On top of that, we have some tricky business. PUIs often write job ads that are a little broader than research schools, particularly big research schools. Big-name schools can rely on getting hundreds of applicants, even in specialized fields. Without the name recognition of big schools, PUIs may try to increase the depth of the applicant pool by making it wider. Many of the ads I applied to were something like “Faculty line in computational biology. May specialize in evolution, ecology, bioinformatics, genomics, ecoinformatics, cancer biology, neuroscience, or a combination thereof.” That’s a wide net being cast.

I applied to jobs for which I thought I would be a great fit, and never received a call. I applied to jobs where I thought I was a tangential fit, and had phone interviews. I had phone interviews that went awesome, only to see the seminar calendar get loaded up with genomics and neuroscience folks. And I get that – PUIs have smaller faculty rosters. Getting students into medical school is often a high priority. Having folks who can teach evolution, or bioinformatics, as well as a course in cancer genomics or neuroscience lets the department grow its course roster while increasing the number of courses about which the med school students will be excited. But I definitely did have moments, after everyone else in my house had gone to sleep, when I sat up wondering if there would ever be an opening for a theoretician who is passionate about working with students.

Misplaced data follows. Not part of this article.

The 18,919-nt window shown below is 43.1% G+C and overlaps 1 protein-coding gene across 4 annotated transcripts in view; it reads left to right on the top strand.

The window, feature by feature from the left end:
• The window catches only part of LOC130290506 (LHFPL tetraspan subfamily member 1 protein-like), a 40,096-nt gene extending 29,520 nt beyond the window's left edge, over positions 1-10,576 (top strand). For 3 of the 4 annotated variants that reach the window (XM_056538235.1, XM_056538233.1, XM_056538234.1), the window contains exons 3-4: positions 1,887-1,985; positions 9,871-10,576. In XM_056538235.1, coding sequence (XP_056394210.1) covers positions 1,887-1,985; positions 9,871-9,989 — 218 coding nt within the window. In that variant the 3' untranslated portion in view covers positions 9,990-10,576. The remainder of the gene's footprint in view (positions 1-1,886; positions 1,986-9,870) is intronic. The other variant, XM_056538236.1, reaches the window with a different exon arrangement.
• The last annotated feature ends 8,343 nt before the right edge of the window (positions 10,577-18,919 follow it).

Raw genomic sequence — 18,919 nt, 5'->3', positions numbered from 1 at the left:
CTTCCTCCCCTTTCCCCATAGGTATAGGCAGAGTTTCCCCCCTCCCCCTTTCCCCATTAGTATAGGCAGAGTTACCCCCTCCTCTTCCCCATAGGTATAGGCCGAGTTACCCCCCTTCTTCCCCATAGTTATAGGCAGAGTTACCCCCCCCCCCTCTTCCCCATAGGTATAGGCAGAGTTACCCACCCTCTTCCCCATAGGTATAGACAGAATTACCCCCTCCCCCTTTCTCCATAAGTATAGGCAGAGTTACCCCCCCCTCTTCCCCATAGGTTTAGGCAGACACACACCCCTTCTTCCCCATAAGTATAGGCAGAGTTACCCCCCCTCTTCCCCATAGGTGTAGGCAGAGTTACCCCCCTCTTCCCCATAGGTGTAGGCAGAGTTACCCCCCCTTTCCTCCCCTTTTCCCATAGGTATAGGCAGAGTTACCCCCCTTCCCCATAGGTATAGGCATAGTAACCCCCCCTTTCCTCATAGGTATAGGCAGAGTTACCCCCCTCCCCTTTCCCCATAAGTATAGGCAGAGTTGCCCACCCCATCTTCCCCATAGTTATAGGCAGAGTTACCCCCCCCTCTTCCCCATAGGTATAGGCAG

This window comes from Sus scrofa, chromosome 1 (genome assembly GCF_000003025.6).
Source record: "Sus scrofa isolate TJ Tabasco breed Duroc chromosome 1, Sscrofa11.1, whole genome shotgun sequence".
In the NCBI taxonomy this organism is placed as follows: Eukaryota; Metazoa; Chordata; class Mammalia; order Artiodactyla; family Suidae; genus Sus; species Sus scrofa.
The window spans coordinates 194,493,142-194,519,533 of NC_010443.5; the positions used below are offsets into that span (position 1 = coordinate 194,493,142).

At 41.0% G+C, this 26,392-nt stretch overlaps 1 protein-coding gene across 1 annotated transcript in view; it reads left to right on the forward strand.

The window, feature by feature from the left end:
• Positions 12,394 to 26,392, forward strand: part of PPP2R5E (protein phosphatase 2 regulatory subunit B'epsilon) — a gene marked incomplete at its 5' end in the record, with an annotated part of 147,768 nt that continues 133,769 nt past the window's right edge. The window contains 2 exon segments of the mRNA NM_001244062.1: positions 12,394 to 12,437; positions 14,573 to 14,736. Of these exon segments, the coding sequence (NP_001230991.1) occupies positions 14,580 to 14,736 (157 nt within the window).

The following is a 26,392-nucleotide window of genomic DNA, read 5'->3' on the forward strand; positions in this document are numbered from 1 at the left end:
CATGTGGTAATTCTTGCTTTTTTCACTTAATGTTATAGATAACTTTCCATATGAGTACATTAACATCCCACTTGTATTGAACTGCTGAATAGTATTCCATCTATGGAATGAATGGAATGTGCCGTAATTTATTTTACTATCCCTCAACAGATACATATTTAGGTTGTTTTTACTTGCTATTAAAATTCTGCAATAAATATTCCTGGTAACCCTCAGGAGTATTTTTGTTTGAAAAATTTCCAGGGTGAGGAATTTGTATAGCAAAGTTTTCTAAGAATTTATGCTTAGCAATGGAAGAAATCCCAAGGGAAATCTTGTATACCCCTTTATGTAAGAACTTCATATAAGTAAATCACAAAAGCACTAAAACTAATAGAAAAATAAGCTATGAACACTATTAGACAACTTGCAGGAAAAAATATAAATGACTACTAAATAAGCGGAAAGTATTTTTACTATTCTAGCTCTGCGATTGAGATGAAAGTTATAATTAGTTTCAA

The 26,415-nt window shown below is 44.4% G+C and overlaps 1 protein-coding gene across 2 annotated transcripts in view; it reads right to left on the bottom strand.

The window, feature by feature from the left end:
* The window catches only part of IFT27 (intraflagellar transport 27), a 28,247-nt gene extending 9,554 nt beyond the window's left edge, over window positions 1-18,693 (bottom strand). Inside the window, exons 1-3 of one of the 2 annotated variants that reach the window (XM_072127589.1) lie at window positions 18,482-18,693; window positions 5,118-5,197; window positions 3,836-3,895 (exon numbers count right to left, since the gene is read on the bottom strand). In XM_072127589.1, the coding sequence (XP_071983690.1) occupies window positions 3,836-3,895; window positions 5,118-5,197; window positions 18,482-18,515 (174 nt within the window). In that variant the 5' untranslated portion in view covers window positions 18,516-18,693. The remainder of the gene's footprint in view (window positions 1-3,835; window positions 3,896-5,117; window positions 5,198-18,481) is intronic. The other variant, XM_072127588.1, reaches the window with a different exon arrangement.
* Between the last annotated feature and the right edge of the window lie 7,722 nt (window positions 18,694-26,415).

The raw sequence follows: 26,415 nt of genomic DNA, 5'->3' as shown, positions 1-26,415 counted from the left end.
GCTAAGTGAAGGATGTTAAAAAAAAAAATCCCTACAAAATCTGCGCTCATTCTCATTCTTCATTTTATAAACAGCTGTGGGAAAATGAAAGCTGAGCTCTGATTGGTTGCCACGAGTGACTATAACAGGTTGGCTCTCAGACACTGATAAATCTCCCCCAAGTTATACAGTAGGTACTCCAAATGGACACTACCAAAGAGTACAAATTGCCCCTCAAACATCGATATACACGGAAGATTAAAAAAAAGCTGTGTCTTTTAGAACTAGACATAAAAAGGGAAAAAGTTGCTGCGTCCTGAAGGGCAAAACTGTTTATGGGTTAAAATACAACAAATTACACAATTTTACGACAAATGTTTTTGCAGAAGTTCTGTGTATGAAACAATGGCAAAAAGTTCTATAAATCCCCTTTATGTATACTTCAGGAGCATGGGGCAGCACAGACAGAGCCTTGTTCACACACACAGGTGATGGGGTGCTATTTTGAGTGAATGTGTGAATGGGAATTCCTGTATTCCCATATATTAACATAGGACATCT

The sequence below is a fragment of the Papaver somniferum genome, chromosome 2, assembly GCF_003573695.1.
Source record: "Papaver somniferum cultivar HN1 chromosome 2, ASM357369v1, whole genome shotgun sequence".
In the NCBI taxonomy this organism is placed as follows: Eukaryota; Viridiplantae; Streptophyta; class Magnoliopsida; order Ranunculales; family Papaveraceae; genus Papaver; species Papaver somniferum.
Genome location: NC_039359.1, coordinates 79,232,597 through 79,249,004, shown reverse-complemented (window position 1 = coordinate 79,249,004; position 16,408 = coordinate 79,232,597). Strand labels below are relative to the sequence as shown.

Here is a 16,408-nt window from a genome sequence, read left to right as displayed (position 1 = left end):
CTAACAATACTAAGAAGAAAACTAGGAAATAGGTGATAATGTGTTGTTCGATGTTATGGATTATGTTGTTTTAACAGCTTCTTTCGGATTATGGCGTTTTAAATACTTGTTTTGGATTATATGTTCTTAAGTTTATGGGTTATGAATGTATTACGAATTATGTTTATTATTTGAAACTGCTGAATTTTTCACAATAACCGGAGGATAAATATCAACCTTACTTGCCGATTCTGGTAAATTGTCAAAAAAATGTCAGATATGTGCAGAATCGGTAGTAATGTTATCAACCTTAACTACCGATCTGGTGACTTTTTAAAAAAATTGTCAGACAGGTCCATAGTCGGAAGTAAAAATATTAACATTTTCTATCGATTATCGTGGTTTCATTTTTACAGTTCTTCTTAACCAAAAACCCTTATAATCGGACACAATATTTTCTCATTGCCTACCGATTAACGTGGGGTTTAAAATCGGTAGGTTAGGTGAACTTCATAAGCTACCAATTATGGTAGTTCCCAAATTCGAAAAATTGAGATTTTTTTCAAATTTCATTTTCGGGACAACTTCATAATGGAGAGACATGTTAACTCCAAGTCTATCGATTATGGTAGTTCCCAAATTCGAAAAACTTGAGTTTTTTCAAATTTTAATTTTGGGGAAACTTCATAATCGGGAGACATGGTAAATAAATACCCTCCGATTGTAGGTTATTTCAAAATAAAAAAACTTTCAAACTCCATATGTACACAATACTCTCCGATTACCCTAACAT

Next year would have been my last year of postdoc on my personal funding. I could probably scrounge some funds after. I would have hit the market harder, and maybe applied to some schools that weren’t PUI. I also would have applied to other postdoc fellowships, and jobs in industry. I have a skill set that would bring me success in industry. I have always known that card is in my back pocket. But I would have fought like hell to get a chance at the job I really want.